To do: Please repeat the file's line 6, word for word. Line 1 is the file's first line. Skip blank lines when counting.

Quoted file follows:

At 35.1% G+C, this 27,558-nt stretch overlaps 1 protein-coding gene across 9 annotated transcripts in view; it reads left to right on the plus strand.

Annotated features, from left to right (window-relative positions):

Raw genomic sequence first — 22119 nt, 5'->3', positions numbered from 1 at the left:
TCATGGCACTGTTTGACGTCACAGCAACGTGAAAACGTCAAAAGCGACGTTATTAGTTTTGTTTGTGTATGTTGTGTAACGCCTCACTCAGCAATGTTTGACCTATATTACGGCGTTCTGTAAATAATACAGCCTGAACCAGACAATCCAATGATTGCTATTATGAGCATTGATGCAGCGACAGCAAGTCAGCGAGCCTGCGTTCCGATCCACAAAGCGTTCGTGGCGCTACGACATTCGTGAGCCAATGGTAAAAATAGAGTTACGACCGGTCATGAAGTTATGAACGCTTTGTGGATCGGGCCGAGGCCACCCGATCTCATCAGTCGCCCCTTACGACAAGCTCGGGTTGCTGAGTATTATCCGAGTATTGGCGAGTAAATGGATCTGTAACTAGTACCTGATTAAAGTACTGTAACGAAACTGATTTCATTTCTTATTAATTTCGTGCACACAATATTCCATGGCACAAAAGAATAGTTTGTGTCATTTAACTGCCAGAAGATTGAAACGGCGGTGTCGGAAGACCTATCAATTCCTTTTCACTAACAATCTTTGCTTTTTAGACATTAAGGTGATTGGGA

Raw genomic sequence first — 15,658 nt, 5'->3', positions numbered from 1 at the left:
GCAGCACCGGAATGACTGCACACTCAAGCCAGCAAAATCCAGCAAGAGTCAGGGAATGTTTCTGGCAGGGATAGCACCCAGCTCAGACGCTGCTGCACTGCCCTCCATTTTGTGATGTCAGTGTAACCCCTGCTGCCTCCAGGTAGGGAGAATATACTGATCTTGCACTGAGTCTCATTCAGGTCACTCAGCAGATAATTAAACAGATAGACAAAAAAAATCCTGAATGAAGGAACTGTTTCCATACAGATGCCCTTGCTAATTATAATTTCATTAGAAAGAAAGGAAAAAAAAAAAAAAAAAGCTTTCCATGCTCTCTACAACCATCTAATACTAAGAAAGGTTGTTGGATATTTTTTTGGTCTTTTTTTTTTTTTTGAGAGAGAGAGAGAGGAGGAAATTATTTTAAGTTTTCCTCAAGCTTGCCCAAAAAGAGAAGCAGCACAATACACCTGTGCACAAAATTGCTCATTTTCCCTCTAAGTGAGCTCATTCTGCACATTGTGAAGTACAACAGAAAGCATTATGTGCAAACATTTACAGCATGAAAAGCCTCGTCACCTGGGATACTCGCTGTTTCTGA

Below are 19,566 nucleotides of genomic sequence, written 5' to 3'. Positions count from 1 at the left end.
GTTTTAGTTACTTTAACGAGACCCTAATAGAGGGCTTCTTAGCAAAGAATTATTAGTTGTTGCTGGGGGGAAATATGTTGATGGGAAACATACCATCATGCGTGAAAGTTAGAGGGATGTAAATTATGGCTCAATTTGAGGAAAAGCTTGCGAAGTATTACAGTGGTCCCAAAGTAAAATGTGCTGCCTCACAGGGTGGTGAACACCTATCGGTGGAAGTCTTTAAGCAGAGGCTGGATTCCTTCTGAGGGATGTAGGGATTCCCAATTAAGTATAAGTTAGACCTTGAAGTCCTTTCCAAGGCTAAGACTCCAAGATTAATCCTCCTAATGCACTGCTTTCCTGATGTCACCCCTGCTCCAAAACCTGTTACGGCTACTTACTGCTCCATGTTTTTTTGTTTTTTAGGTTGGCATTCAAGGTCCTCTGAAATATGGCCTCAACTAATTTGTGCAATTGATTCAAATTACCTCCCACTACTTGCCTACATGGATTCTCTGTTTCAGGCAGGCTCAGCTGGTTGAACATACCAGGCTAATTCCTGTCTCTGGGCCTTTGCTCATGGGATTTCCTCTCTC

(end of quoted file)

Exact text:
GCAGCACCGGAATGACTGCACACTCAAGCCAGCAAAATCCAGCAAGAGTCAGGGAATGTTTCTGGCAGGGATAGCACCCAGCTCAGACGCTGCTGCACTGCCCTCCATTTTGTGATGTCAGTGTAACCCCTGCTGCCTCCAGGTAGGGAGAATATACTGATCTTGCACTGAGTCTCATTCAGGTCACTCAGCAGATAATTAAACAGATAGACAAAAAAAATCCTGAATGAAGGAACTGTTTCCATACAGATGCCCTTGCTAATTATAATTTCATTAGAAAGAAAGGAAAAAAAAAAAAAAAAAGCTTTCCATGCTCTCTACAACCATCTAATACTAAGAAAGGTTGTTGGATATTTTTTTGGTCTTTTTTTTTTTTTTGAGAGAGAGAGAGAGGAGGAAATTATTTTAAGTTTTCCTCAAGCTTGCCCAAAAAGAGAAGCAGCACAATACACCTGTGCACAAAATTGCTCATTTTCCCTCTAAGTGAGCTCATTCTGCACATTGTGAAGTACAACAGAAAGCATTATGTGCAAACATTTACAGCATGAAAAGCCTCGTCACCTGGGATACTCGCTGTTTCTGA